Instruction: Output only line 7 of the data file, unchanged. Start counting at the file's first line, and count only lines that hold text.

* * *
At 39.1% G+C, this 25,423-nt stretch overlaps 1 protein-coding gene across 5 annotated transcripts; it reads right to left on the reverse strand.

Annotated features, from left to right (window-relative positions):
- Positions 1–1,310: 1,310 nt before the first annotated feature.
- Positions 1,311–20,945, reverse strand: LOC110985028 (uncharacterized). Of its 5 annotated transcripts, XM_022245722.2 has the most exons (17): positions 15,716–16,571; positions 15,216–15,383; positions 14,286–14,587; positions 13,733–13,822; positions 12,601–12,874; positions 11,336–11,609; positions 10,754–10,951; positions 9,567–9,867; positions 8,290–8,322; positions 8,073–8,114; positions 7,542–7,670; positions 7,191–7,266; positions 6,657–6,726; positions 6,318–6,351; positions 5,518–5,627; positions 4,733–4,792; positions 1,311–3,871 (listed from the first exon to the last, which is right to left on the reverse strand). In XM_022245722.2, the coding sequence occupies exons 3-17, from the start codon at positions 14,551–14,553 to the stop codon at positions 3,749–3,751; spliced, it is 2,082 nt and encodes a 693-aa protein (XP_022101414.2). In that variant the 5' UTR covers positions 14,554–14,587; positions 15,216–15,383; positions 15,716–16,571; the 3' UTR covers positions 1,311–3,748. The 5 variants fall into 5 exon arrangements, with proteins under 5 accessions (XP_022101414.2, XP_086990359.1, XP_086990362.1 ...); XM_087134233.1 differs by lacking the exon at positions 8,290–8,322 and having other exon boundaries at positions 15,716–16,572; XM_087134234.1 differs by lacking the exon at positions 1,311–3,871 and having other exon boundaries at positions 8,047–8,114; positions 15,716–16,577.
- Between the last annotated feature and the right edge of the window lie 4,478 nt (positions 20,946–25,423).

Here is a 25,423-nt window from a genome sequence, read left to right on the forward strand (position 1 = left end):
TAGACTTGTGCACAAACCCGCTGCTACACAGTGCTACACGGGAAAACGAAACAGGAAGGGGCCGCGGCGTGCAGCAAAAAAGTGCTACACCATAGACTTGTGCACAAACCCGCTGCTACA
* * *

TAGACTTGTGCACAAACCCGCTGCTACACAGTGCTACACGGGAAAACGAAACAGGAAGGGGCCGCGGCGTGCAGCAAAAAAGTGCTACACCATAGACTTGTGCACAAACCCGCTGCTACA